“Personally, I can’t see where the difficulty in choosing suitable presents lies. No boy who had brought himself up properly could fail to appreciate one of those decorative bottles of liqueurs that are so reverently staged in Morel’s window…. People may say what they like about the decay of Christianity; the religious system that produced green Chartreuse can never really die.”
REGINALD ON CHRISTMAS PRESENTS
I wish it to be distinctly understood (said Reginald) that I don’t want a “George, Prince of Wales” Prayer-book as a Christmas present. The fact cannot be too widely known.
There ought (he continued) to be technical education classes on the science of present-giving. No one seems to have the faintest notion of what anyone else wants, and the prevalent ideas on the subject are not creditable to a civilised community.
There is, for instance, the female relative in the country who “knows a tie is always useful,” and sends you some spotted horror that you could only wear in secret or in Tottenham Court Road. It might have been useful had she kept it to tie up currant bushes with, when it would have served the double purpose of supporting the branches and frightening away the birds—for it is an admitted fact that the ordinary tomtit of commerce has a sounder æsthetic taste than the average female relative in the country.
Then there are aunts. They are always a difficult class to deal with in the matter of presents. The trouble is that one never catches them really young enough. By the time one has educated them to an appreciation of the fact that one does not wear red woollen mittens in the West End, they die, or quarrel with the family, or do something equally inconsiderate. That is why the supply of trained aunts is always so precarious.
There is my Aunt Agatha, par exemple, who sent me a pair of gloves last Christmas, and even got so far as to choose a kind that was being worn and had the correct number of buttons. But—they were nines! I sent them to a boy whom I hated intimately: he didn’t wear them, of course, but he could have—that was where the bitterness of death came in. It was nearly as consoling as sending white flowers to his funeral. Of course I wrote and told my aunt that they were the one thing that had been wanting to make existence blossom like a rose; I am afraid she thought me frivolous—she comes from the North, where they live in the fear of Heaven and the Earl of Durham. (Reginald affects an exhaustive knowledge of things political, which furnishes an excellent excuse for not discussing them.) Aunts with a dash of foreign extraction in them are the most satisfactory in the way of understanding these things; but if you can’t choose your aunt, it is wisest in the long-run to choose the present and send her the bill.
Even friends of one’s own set, who might be expected to know better, have curious delusions on the subject. I am not collecting copies of the cheaper editions of Omar Khayyam. I gave the last four that I received to the lift-boy, and I like to think of him reading them, with FitzGerald’s notes, to his aged mother. Lift-boys always have aged mothers; shows such nice feeling on their part, I think.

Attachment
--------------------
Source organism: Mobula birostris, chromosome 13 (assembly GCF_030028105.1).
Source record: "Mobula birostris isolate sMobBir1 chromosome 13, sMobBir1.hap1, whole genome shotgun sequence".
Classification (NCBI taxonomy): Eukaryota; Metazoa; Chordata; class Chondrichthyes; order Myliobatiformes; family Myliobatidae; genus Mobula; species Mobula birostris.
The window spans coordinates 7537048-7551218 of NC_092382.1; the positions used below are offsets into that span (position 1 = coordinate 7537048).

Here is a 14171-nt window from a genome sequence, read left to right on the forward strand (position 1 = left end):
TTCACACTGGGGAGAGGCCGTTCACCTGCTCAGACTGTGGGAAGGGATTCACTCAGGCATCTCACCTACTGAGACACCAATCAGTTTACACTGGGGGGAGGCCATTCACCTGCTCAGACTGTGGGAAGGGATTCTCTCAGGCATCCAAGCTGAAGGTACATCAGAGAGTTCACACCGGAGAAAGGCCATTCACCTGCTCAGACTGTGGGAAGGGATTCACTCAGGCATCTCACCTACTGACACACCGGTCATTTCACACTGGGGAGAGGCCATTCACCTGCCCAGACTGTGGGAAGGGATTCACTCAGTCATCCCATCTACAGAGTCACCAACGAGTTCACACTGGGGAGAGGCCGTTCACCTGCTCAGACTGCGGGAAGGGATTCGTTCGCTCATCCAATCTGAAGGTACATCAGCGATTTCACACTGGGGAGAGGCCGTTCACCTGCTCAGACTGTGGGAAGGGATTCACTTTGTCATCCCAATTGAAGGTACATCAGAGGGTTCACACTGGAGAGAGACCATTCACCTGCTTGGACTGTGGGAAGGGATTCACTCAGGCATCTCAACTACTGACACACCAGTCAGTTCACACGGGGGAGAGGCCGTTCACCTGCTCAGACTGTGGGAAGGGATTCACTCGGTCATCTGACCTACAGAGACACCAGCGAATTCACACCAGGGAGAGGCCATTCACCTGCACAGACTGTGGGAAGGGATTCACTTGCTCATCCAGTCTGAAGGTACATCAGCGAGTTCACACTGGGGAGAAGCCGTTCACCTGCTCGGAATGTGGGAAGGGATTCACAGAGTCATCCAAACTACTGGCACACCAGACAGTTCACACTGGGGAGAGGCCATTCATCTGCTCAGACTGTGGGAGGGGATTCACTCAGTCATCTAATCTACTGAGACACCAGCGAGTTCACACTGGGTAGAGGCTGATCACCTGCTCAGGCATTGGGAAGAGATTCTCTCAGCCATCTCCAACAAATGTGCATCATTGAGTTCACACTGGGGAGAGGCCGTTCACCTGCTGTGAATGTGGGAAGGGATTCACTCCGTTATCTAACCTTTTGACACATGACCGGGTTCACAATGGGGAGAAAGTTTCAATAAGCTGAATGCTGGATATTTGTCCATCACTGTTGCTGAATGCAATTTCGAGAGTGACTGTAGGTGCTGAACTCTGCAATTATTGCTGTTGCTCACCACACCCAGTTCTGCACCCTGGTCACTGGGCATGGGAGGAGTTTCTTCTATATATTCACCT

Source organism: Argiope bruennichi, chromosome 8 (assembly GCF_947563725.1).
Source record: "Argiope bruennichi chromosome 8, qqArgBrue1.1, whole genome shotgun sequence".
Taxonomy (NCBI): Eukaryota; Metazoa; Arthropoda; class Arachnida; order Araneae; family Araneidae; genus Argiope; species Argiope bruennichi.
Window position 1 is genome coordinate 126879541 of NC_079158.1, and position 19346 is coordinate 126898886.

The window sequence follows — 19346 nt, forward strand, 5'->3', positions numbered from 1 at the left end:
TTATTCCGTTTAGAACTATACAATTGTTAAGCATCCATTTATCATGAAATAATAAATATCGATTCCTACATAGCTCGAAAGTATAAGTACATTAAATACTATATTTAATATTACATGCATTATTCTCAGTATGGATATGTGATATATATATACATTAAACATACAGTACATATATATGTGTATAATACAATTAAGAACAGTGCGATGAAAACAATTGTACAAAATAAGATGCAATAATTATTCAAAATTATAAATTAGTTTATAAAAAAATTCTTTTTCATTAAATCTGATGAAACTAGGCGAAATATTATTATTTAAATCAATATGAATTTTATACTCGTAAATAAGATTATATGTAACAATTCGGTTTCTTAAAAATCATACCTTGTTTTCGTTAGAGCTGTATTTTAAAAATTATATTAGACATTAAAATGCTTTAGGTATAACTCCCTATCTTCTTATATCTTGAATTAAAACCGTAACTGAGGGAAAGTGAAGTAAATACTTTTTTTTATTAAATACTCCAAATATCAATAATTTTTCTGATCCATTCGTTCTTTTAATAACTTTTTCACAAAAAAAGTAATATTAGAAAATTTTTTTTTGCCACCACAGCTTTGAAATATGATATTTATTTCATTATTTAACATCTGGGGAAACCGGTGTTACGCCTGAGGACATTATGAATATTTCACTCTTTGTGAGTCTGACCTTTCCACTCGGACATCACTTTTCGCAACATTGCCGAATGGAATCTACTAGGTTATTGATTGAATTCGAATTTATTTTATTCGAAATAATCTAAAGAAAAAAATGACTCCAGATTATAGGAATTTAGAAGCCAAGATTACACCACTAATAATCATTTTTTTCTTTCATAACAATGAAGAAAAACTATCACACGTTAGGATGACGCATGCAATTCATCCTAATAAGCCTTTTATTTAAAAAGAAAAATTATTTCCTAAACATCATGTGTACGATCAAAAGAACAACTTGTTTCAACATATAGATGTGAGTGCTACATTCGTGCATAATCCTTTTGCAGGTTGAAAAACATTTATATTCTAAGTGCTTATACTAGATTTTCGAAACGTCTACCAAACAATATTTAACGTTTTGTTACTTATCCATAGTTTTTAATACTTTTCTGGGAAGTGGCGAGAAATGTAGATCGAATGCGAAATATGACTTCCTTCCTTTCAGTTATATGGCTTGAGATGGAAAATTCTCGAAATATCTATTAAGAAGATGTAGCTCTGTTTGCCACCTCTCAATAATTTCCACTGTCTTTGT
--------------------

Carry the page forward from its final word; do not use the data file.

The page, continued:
Personally, I can’t see where the difficulty in choosing suitable presents lies. No boy who had brought himself up properly could fail to appreciate one of those decorative bottles of liqueurs that are so reverently staged in Morel’s window—and it wouldn’t in the least matter if one did get duplicates. And there would always be the supreme moment of dreadful uncertainty whether it was crême de menthe or Chartreuse—like the expectant thrill on seeing your partner’s hand turned up at bridge. People may say what they like about the decay of Christianity; the religious system that produced green Chartreuse can never really die.
And then, of course, there are liqueur glasses, and crystallised fruits, and tapestry curtains, and heaps of other necessaries of life that make really sensible presents—not to speak of luxuries, such as having one’s bills paid, or getting something quite sweet in the way of jewellery. Unlike the alleged Good Woman of the Bible, I’m not above rubies. When found, by the way, she must have been rather a problem at Christmas-time; nothing short of a blank cheque would have fitted the situation. Perhaps it’s as well that she’s died out.
The great charm about me (concluded Reginald) is that I am so easily pleased. But I draw the line at a “Prince of Wales” Prayer-book.
— from Reginald, by Saki, published by METHUEN & CO. LTD, 36 ESSEX STREET W.C. LONDON and made available from Project Gutenberg.
“Hector Hugh Munro (18 December 1870 – 13 November 1916), better known by the pen name Saki, and also frequently as H. H. Munro, was a British writer whose witty, mischievous and sometimes macabre stories satirized Edwardian society and culture. He is considered a master of the short story and often compared to O. Henry and Dorothy Parker. Influenced by Oscar Wilde, Lewis Carroll, and Kipling, he himself influenced A. A. Milne, Noël Coward, and P. G. Wodehouse.” — Wikipedia
[Personal note by Joel Solkoff: Saki’s short stories were given to me by my friend Hyman Yudewitz who was also a friend of my father Isadore Solkoff. Isadore met Hy when my father attended law school at Cornell. Years later, at Hy’s fifth floor walkup on Sullivan Street in Greenwich Village, Hy gave me a copy of Saki’s complete short stories from a pile of 20 from which he handed out presents on occasions Hy regarded as suitable–Christmas not being one.]